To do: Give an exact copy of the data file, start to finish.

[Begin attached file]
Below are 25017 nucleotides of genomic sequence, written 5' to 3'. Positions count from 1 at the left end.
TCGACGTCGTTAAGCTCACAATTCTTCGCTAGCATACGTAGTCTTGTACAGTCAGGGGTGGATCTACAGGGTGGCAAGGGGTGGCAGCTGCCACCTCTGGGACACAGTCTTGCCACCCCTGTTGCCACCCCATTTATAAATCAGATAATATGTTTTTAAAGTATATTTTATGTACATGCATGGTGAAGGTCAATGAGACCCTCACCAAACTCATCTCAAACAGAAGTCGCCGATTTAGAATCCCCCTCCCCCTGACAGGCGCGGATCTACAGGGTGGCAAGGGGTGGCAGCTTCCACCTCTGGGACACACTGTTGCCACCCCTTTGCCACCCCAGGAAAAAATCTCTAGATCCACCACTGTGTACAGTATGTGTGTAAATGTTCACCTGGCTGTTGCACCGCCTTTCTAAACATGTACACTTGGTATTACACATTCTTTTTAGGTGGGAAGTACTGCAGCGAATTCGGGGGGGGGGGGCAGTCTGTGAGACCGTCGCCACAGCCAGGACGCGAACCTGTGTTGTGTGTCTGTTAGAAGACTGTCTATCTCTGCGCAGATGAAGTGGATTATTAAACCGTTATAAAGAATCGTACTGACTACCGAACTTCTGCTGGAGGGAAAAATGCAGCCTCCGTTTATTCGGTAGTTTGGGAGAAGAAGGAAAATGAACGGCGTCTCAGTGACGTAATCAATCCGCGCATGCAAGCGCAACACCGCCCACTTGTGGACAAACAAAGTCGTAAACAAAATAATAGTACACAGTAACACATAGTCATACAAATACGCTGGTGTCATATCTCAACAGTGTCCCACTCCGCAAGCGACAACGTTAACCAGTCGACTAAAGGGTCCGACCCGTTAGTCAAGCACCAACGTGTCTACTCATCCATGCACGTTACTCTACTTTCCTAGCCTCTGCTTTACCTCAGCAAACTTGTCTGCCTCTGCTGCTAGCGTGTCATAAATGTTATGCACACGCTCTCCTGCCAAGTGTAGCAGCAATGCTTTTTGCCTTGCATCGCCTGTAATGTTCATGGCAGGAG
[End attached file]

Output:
Below are 25017 nucleotides of genomic sequence, written 5' to 3'. Positions count from 1 at the left end.
TCGACGTCGTTAAGCTCACAATTCTTCGCTAGCATACGTAGTCTTGTACAGTCAGGGGTGGATCTACAGGGTGGCAAGGGGTGGCAGCTGCCACCTCTGGGACACAGTCTTGCCACCCCTGTTGCCACCCCATTTATAAATCAGATAATATGTTTTTAAAGTATATTTTATGTACATGCATGGTGAAGGTCAATGAGACCCTCACCAAACTCATCTCAAACAGAAGTCGCCGATTTAGAATCCCCCTCCCCCTGACAGGCGCGGATCTACAGGGTGGCAAGGGGTGGCAGCTTCCACCTCTGGGACACACTGTTGCCACCCCTTTGCCACCCCAGGAAAAAATCTCTAGATCCACCACTGTGTACAGTATGTGTGTAAATGTTCACCTGGCTGTTGCACCGCCTTTCTAAACATGTACACTTGGTATTACACATTCTTTTTAGGTGGGAAGTACTGCAGCGAATTCGGGGGGGGGGGGCAGTCTGTGAGACCGTCGCCACAGCCAGGACGCGAACCTGTGTTGTGTGTCTGTTAGAAGACTGTCTATCTCTGCGCAGATGAAGTGGATTATTAAACCGTTATAAAGAATCGTACTGACTACCGAACTTCTGCTGGAGGGAAAAATGCAGCCTCCGTTTATTCGGTAGTTTGGGAGAAGAAGGAAAATGAACGGCGTCTCAGTGACGTAATCAATCCGCGCATGCAAGCGCAACACCGCCCACTTGTGGACAAACAAAGTCGTAAACAAAATAATAGTACACAGTAACACATAGTCATACAAATACGCTGGTGTCATATCTCAACAGTGTCCCACTCCGCAAGCGACAACGTTAACCAGTCGACTAAAGGGTCCGACCCGTTAGTCAAGCACCAACGTGTCTACTCATCCATGCACGTTACTCTACTTTCCTAGCCTCTGCTTTACCTCAGCAAACTTGTCTGCCTCTGCTGCTAGCGTGTCATAAATGTTATGCACACGCTCTCCTGCCAAGTGTAGCAGCAATGCTTTTTGCCTTGCATCGCCTGTAATGTTCATGGCAGGAG